Belarusian sprinter Krystsina Tsimanouskaya says her country will be ‘free‘ one day.
The 24-year-old was given a humanitarian visa by Poland following her dramatic exit from the Olympic Games in Tokyo earlier this week, having arrived safely on Wednesday.
Tsimanouskaya had been due to compete in the women’s 200m on Monday, but after criticising the way her team was being managed on social media, officials told her to pack her bags.
Tsimanouskaya told reporters she had spoken briefly to her grandmother en route to the airport, only to hear of the massive backlash against her on Belarusian state media.
At the airport, fearing reprisal she showed Japanese police a translated plea for help on her mobile phone.
Her husband, Arseni Zdanevich, also fled Belarus this week shortly after his wife said she would not be returning home. Poland has also granted him a visa.
Tsimanouskaya said she was grateful to Poland for its help, but said she still hoped to go back to a “free” Belarus one day. “I will be ready to return to Belarus once it is safe for me to do so,” she said. “I did not betray it; it is my homeland.”
Its reported that 3,000 Belarusian athletes had added their names to a petition against last August’s disputed election result in Belarus, which saw the hugely despised Alexander Lukashenko back into office for a sixth term.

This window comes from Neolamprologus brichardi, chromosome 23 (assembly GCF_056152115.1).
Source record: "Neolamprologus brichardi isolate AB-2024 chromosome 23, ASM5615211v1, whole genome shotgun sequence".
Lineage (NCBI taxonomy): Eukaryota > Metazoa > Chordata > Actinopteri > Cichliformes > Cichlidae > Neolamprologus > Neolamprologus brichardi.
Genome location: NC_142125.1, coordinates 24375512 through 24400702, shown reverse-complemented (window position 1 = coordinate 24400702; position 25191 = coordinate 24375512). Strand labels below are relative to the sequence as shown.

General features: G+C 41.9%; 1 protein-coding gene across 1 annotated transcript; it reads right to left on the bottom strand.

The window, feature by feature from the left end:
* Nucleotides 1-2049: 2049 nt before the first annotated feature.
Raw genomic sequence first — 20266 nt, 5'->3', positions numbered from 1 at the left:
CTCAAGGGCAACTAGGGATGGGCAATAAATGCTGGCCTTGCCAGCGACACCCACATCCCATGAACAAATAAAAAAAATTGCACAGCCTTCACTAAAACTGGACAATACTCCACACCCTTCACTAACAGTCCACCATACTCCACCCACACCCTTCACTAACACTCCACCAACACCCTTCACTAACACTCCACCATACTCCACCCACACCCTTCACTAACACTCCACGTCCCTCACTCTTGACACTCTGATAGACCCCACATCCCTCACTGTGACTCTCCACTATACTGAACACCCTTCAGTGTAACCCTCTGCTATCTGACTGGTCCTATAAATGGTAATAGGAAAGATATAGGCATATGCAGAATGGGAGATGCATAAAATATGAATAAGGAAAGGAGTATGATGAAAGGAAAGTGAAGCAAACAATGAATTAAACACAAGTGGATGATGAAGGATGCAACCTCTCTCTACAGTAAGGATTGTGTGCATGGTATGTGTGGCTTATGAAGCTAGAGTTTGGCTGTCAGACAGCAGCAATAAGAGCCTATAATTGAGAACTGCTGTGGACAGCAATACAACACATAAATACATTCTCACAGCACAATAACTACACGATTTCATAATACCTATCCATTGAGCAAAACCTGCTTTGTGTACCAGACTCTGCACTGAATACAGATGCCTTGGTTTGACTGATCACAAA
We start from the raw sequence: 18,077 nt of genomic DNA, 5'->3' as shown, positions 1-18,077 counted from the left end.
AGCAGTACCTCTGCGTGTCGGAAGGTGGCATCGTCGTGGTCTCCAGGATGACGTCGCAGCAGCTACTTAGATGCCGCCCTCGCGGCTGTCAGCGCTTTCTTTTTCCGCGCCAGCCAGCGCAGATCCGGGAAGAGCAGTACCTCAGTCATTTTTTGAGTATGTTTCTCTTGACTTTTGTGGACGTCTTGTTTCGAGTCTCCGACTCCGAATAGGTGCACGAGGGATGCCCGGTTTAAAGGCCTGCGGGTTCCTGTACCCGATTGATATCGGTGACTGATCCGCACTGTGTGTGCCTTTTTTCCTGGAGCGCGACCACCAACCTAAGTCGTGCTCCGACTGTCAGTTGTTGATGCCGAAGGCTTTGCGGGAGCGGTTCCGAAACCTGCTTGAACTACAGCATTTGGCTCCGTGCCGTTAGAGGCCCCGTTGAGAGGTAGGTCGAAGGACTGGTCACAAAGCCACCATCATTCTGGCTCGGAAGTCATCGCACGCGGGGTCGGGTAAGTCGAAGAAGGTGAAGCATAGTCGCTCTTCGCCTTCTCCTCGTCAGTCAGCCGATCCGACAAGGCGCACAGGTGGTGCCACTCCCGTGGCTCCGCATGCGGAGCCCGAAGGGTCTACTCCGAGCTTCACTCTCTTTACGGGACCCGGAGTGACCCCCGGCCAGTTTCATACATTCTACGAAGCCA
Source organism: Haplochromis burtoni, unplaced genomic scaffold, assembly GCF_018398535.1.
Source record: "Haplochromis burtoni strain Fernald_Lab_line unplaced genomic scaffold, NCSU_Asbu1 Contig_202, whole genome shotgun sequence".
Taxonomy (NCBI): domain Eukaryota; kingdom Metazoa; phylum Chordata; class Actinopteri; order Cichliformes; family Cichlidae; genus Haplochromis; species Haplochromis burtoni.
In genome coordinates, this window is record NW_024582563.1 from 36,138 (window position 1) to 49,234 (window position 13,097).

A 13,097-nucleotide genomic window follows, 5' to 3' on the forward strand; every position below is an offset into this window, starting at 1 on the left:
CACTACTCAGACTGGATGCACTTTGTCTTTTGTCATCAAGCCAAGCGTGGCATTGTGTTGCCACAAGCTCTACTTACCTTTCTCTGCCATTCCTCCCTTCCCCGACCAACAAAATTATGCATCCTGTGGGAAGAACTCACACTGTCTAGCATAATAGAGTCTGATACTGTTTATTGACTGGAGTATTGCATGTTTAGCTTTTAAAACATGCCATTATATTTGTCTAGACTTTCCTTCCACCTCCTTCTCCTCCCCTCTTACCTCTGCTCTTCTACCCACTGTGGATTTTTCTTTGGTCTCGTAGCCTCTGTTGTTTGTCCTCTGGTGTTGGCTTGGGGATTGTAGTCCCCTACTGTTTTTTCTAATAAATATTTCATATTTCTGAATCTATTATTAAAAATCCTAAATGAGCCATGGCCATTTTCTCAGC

Mass protests erupted in the aftermath, prompting a violent crackdown by security forces. 35,000 dissidents, journalists and ordinary civilians have since been arrested, while at least 100 Belarusian athletes are currently behind bars.
At the end of the press conference in Poland, Tsimanouskaya held aloft a T-shirt in support of the event, which bore the legend: “I just want to run”.
She explained: “I don’t want to run away from anybody or anything. The sense of this is I basically just want to run at the Olympic Games; I want to continue running. We are staging this marathon of freedom, and that’s why I have this T-shirt with me.”
Tsimanouskaya criticised team officials, for scheduling her for an Olympic event she had never competed in before! Naturally she was stupified by such a decision and let her feelings be known on social media, which enraged the authoritarian regime.
Lukashenko, who led the Belarus National Olympic Committee for nearly 25 years before handing over the job to his son in February, views sport as a fundamental element of national prestige.